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Strength of a Trademark in an Infringement Action

By David Lilenfeld on January 30, 2017

In this blog post, David Lilenfeld breaks down the fourth factor in the likelihood of confusion analysis, which is the strength of the plaintiff's trademark.

4.  Strength of Clearly Canadian’s mark

David Lilenfeld Clearly Canadian

Clearly Canadian

(David M. Lilenfeld: here are the traditional considerations when analyzing the strength of a trademark). “The more likely a mark is to be remembered and associated in the public mind with the mark’s owner, the greater protection the mark is accorded by trademark laws.” GoTo.com, Inc., 202 F.3d at 1207. The “‘strength’ of the trademark is evaluated in terms its conceptual strength and commercial strength.” Id. “Marks can be conceptually classified along a spectrum of increasing inherent distinctiveness.” Id. “From weakest to strongest, marks are categorized as generic, descriptive, suggestive, and arbitrary or fanciful.” Id. For purposes of this motion, the court concludes that a jury could reasonably find that the Clearly Canadian trademark is either descriptive or suggestive. Entrepreneur Media, 279 F.3d at 1141-42 (“Descriptive marks define qualities or characteristics of a product in a straightforward way that requires no exercise of the imagination to be understood. A suggestive mark is one for which a consumer must use imagination or any type of multistage reasoning to understand the mark’s significance, the mark does not describe the product’s features, but suggests them.”).

“Although a suggestive or descriptive mark is inherently a weak mark (David M.. Lilenfeld: weak, but still protectable), it may be strengthened by such factors as extensive advertising, length of exclusive use, [and] public recognition.” Id. Clearly Food claims that its mark enjoys substantial public recognition to this day. (Resp. at 16.) In support of that claim, Clearly Food provides evidence that the Clearly Canadian mark has been in use since 1989 (Ledden Decl. Ex. 6 (“2014 Marketing Pres.”); that CC Beverage sold millions of dollars worth of Clearly Canadian beverages yearly through 2007 (although sales dwindled substantially after 1992) (id.); that Clearly Canadian’s Facebook page has received over 35,000 “Likes” by members of the public (Screenshot (Dkt. # 57-6)); and that in November 2014, a daily Internet comedy show with in excess of one million subscribers discussed the Clearly Canadian beverages for four-and-a-half minutes (see Resp. at 13 (citing the Good Mythical MORE YouTube Channel.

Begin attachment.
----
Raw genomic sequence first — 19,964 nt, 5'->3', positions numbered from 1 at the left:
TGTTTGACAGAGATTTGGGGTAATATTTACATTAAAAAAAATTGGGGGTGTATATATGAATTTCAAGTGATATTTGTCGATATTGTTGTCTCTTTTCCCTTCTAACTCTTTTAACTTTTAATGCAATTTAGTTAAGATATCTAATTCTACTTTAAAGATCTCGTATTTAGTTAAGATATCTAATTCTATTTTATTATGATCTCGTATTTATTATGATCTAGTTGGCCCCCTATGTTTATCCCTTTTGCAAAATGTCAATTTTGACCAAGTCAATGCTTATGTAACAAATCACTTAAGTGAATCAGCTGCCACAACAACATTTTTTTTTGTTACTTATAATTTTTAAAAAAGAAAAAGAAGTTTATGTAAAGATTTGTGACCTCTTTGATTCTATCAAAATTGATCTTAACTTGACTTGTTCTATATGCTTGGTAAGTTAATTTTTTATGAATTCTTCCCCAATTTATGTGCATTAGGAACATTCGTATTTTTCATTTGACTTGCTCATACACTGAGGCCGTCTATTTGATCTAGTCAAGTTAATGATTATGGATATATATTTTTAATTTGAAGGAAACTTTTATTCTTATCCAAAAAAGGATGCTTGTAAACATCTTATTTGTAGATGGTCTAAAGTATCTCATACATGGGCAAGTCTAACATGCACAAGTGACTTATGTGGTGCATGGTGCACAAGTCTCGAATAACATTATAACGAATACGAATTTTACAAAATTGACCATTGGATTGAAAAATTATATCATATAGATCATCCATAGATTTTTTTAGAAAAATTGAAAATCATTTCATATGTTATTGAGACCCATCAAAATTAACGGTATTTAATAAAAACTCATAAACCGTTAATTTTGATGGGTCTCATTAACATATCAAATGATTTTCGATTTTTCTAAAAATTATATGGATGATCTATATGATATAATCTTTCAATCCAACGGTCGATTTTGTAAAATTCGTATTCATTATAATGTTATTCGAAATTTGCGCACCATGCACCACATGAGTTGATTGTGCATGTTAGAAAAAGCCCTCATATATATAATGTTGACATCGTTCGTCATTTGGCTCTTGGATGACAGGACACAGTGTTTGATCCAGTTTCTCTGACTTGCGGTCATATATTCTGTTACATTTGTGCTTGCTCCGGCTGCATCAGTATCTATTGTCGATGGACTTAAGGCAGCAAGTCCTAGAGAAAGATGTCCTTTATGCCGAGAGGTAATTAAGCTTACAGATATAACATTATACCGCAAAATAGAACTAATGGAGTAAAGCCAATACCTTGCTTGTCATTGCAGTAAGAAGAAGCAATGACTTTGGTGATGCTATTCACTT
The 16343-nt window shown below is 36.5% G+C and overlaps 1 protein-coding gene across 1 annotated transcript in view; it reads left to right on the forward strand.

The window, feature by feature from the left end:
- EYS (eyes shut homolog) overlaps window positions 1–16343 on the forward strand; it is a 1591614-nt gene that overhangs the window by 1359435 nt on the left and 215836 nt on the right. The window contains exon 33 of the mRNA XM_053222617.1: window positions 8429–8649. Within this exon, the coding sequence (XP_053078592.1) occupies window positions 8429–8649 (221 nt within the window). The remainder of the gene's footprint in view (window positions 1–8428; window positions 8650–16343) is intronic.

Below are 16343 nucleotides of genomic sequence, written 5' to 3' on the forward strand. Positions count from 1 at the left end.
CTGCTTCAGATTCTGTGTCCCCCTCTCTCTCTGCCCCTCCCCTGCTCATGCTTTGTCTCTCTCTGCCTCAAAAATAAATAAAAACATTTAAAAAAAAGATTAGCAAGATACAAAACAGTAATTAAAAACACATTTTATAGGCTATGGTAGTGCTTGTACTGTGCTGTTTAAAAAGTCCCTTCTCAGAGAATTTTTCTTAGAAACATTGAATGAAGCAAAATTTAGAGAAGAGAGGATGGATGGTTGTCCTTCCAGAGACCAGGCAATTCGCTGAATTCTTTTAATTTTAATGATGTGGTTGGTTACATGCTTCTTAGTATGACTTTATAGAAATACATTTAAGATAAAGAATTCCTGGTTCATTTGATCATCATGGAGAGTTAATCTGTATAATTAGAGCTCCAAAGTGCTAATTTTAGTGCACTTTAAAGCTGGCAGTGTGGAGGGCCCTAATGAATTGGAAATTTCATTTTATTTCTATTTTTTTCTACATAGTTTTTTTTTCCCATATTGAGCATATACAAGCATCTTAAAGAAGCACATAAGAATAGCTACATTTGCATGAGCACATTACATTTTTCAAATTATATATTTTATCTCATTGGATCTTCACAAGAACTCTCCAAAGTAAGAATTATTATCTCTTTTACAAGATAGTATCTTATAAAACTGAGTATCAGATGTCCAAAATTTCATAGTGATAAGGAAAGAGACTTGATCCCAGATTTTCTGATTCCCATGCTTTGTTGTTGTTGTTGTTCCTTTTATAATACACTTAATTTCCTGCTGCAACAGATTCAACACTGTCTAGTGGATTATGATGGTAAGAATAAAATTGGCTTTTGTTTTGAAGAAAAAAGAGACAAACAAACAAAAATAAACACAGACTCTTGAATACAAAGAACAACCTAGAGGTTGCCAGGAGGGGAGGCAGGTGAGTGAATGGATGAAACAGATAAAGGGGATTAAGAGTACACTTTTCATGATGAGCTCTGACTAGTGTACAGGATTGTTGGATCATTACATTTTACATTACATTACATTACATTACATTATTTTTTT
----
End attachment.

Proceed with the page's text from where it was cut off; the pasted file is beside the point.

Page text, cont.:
A jury could reasonably find that this evidence of public recognition so strengthens the mark as to tip this factor in favor of finding a likelihood of confusion.7  See Entrepreneur Media, Inc, 279 F.3d at 1141-42 (finding that monthly sales of half a million products could strengthen a descriptive mark such that the factor weighed in favor of likely confusion). However, this evidence is by no means overwhelming; a jury could also reasonably find that the mark remained weak. Therefore, the court concludes that, for summary judgment purposes, this factor weighs only slightly in Clearly Food’s favor.

Here, Clearly Food contends—but provides no evidence showing—that the Clearly Canadian mark is incontestable. (Resp. at 2.) The incontestable status of a mark serves as conclusive proof that the mark has secondary meaning.  Entrepreneur Media, Inc., 279 F.3d at 1142, n.3. Therefore, an incontestable mark cannot be challenged as invalid on the basis that the mark is descriptive and has not acquired secondary meaning.  Id. If the Clearly Canadian mark is incontestable, Top Shelf’s arguments that the mark is not entitled to protection because it is descriptive must fail.  (See Mot. at 24.) The incontestable status, however, does not require a finding that the mark is strong for infringement purposes.  Entrepreneur Media, Inc., 279 F.3d at 1142, n.3. Therefore, the relative strength or weakness of an incontestable mark is still relevant to the likelihood of confusion analysis.  Id.

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